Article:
ANCHORAGE — The Mat-Su Borough’s ice-breaking ferry may finally get a job — in the tropics.
The borough wants to cut its losses and give the boat to the Northern Mariana Islands, a U.S. territory in the middle of the Pacific Ocean, said planner Emerson Krueger, who has become the borough’s point man on the ferry project.
The $80 million vessel, named the Susitna, was born out of a unique partnership between the U.S. Navy, which wanted a prototype for a fast military landing craft, and the borough, which wanted an ice-breaking ferry to transport commuters across Knik Arm.
But the ferry, featured two years ago on the cover of WorkBoat magazine, has never been put to work.
Neither Mat-Su nor Anchorage has landings for a car-carrying ferry, though the borough did build a $4.5 million ferry terminal. The Susitna remains docked in Ward Cove near the Ketchikan shipyard where it was built. The borough didn’t pay to build the boat, but as the owner it is now responsible for bills averaging nearly $90,000 a month for dock fees, insurance, maintenance and other expenses.
In late summer, the borough began looking to sell it, give it away, list it as surplus property or store it for cheap. Nothing’s worked out — yet.
Its newest best hope has emerged from the Commonwealth of the Northern Mariana Islands, Krueger said. Even in that, there is not yet the guarantee of a deal, Krueger said.
The Marianas’ interest may have originated with an individual in Vancouver, David Oliver of the Seahurst Group, according to the borough. Oliver is working on behalf of the Marianas, according to an email he sent the borough.
Reached by email, Oliver said he was prohibited from identifying his client but said it’s a group that wants a ferry, and the Susitna is a good candidate.
“We don’t do marine work, but I was asked by a friend, Mr. Jerry Briske of Anchorage, to see if I could assist in finding a buyer. He said that the Mat-Su Borough seemed to have tried all the logical candidates to place the vessel without success,” Oliver wrote.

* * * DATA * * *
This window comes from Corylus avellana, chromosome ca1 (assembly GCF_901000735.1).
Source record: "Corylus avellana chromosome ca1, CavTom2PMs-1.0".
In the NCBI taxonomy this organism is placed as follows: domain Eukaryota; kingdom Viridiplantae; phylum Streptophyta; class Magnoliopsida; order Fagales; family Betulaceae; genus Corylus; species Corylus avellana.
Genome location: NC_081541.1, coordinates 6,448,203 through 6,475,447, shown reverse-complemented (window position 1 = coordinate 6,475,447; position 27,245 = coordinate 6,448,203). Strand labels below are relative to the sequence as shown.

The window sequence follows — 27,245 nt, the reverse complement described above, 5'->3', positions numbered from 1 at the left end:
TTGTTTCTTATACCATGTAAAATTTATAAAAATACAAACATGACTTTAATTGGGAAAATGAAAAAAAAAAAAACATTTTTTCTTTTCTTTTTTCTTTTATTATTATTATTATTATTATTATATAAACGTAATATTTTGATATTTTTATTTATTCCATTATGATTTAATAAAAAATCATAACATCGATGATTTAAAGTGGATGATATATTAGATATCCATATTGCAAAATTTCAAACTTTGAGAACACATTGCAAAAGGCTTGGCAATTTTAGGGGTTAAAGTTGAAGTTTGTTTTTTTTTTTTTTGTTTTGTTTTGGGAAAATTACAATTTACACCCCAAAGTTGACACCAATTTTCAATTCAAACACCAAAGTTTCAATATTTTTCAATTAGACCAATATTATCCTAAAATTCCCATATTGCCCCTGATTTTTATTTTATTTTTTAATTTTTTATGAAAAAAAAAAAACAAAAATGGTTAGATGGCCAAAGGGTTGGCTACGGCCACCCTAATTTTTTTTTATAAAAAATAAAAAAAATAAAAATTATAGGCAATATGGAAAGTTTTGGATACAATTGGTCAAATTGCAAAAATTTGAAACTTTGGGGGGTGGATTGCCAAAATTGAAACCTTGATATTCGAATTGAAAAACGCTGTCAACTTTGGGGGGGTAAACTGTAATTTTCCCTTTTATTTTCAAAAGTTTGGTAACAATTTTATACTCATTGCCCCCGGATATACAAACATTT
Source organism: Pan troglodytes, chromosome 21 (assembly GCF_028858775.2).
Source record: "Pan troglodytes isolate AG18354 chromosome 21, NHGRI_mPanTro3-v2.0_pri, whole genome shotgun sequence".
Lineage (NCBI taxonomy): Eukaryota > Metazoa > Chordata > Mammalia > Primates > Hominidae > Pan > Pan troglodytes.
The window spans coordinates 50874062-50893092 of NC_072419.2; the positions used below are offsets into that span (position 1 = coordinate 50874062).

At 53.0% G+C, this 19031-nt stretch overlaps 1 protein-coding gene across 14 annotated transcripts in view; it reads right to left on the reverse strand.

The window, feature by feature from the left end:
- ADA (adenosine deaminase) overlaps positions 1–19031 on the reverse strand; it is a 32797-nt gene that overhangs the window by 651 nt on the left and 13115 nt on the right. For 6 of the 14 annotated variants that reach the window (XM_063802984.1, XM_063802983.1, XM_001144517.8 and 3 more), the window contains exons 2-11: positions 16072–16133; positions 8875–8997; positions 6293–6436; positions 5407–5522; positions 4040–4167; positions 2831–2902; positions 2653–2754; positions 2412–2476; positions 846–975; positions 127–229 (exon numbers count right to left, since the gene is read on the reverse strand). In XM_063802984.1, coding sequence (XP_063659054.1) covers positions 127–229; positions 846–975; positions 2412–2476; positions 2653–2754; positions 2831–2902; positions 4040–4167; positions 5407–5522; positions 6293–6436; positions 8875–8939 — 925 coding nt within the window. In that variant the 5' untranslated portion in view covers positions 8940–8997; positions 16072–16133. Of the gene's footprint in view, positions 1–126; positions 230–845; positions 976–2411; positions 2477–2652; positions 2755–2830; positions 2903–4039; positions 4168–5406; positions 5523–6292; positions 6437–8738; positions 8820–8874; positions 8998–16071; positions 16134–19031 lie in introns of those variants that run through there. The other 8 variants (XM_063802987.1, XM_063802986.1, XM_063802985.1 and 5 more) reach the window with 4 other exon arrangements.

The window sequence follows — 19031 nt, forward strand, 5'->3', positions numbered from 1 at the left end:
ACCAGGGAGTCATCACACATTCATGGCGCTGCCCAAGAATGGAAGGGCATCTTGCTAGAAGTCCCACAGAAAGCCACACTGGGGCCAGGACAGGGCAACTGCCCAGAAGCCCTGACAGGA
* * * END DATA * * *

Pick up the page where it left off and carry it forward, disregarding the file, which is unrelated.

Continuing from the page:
If the deal closes, the owner will pay his company, he said.
“We are doing our best to have the Susitna the vessel of choice,” he said. “A comprehensive study is under way to highlight its attributes.”
James Stump, legal counsel to the commonwealth’s governor, has been in contact with the ship’s designers with detailed questions. Stump told the designers the commonwealth needs a vessel to transport cargo as well as passengers for voyages of 60 miles to 150 miles between the island of Guam and the commonwealth islands of Rota and Saipan.
Most of the questions were answered satisfactorily, Krueger said. The ferry could remain close enough to land when sailing between main islands to meet safety requirements, he said. At lower speeds, the boat uses less fuel and can operate in heavier seas, according to its designers. And the Navy design doesn’t affect its use as ferry for the commonwealth.
Perhaps the most unique aspect is a barge deck that can rise for faster sailing or lower for beach landings, which the Marianas seem interested in, Krueger said.
Still the ship’s ice-breaking capability, essential to the borough, adds weight that may make the vessel too heavy to be practical in the tropical Marianas, he said.
The naval architect for the Susitna, Guido Perla of Seattle, told the commonwealth the ship includes “ice knives” that could be removed to save weight. But other elements are part of the ship.
Most of the money for the ferry came through earmarks wedged into the federal defense budget by then-U.S. Sen. Ted Stevens for Navy research purposes. But more than $12 million came from Federal Transit Administration grants, counting money for the Point MacKenzie terminal.
The borough would have to repay the transit money if the boat isn’t used for public transportation.
But if it gives the boat to the commonwealth for use as a ferry, it’s at least partly off the hook, according to the Federal Transit Administration.